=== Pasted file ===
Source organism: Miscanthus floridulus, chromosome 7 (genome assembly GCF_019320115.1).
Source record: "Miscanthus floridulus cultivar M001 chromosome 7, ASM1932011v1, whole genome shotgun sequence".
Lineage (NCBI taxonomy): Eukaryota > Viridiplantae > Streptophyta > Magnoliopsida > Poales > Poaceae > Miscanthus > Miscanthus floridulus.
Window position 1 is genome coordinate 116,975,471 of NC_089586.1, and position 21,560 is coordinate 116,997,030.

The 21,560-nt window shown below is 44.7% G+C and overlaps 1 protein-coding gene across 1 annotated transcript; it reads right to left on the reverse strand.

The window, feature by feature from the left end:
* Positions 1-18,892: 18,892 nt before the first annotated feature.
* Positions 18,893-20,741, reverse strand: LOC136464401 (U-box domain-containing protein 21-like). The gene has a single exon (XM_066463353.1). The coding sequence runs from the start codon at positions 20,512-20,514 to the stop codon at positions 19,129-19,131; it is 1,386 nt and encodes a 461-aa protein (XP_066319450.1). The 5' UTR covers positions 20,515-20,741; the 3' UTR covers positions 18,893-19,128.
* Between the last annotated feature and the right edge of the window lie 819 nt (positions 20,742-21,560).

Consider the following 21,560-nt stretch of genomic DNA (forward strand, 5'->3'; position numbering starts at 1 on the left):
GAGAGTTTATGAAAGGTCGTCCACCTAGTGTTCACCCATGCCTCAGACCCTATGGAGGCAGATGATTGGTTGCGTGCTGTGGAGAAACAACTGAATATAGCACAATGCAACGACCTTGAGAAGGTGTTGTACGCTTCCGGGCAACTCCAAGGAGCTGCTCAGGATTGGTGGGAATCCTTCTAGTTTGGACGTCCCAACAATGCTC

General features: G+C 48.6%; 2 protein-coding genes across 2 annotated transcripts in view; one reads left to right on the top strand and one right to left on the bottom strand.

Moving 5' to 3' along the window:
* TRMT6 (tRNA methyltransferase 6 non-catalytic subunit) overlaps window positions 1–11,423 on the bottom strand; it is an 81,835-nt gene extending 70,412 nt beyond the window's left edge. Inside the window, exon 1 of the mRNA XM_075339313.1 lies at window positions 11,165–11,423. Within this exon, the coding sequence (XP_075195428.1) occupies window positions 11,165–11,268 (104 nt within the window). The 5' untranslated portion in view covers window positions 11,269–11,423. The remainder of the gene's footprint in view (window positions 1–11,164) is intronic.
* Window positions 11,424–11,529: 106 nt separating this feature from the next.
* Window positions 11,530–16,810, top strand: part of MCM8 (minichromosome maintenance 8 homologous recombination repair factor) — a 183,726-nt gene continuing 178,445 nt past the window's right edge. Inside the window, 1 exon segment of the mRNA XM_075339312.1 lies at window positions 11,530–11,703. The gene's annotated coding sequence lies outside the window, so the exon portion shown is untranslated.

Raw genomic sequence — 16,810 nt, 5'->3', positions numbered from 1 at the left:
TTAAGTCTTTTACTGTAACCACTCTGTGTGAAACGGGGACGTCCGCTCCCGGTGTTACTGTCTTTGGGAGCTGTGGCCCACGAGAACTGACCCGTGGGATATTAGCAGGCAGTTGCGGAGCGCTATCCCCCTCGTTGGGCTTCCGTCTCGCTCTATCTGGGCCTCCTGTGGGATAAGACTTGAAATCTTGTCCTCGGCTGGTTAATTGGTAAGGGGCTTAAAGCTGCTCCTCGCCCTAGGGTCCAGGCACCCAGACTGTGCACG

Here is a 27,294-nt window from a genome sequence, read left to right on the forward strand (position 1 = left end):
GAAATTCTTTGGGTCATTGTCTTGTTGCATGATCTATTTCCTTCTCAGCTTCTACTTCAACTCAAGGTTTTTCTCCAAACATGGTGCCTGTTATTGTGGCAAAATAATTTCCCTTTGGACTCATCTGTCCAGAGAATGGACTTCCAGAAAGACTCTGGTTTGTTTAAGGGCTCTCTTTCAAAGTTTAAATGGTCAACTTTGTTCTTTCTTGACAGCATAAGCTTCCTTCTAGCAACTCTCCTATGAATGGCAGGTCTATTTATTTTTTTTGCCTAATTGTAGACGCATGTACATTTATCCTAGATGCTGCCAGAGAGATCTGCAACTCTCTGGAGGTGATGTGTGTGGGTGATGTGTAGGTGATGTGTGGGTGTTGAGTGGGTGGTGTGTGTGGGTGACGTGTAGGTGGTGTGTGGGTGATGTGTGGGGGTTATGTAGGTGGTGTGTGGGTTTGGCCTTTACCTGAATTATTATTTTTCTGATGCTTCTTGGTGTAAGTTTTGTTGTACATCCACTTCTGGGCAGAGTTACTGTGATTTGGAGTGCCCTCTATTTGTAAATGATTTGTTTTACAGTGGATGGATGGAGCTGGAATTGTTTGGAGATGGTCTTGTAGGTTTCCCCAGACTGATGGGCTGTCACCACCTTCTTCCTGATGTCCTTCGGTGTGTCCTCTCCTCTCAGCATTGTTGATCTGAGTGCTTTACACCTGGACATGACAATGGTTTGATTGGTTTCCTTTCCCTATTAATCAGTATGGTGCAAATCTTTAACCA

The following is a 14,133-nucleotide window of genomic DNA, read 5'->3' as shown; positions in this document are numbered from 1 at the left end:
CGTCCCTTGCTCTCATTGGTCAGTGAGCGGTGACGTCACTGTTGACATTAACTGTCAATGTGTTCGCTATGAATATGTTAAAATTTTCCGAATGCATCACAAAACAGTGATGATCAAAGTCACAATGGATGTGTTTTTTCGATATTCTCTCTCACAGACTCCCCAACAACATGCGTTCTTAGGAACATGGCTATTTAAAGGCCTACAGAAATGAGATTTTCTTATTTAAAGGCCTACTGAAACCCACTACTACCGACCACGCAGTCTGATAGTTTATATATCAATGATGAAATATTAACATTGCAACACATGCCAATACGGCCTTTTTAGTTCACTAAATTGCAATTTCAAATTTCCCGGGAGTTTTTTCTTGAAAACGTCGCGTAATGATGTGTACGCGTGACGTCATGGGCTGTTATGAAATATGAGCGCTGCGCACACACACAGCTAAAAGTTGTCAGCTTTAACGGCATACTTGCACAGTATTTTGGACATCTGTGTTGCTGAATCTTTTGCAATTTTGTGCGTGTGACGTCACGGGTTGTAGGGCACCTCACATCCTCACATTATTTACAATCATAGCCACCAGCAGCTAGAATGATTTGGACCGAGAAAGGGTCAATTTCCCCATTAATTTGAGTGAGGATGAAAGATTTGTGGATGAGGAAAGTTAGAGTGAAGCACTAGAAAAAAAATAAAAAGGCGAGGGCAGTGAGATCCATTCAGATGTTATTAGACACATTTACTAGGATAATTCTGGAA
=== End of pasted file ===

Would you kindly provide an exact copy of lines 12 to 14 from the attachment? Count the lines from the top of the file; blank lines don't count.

General features: G+C 48.6%; 2 protein-coding genes across 2 annotated transcripts in view; one reads left to right on the top strand and one right to left on the bottom strand.

Moving 5' to 3' along the window:
* TRMT6 (tRNA methyltransferase 6 non-catalytic subunit) overlaps window positions 1–11,423 on the bottom strand; it is an 81,835-nt gene extending 70,412 nt beyond the window's left edge. Inside the window, exon 1 of the mRNA XM_075339313.1 lies at window positions 11,165–11,423. Within this exon, the coding sequence (XP_075195428.1) occupies window positions 11,165–11,268 (104 nt within the window). The 5' untranslated portion in view covers window positions 11,269–11,423. The remainder of the gene's footprint in view (window positions 1–11,164) is intronic.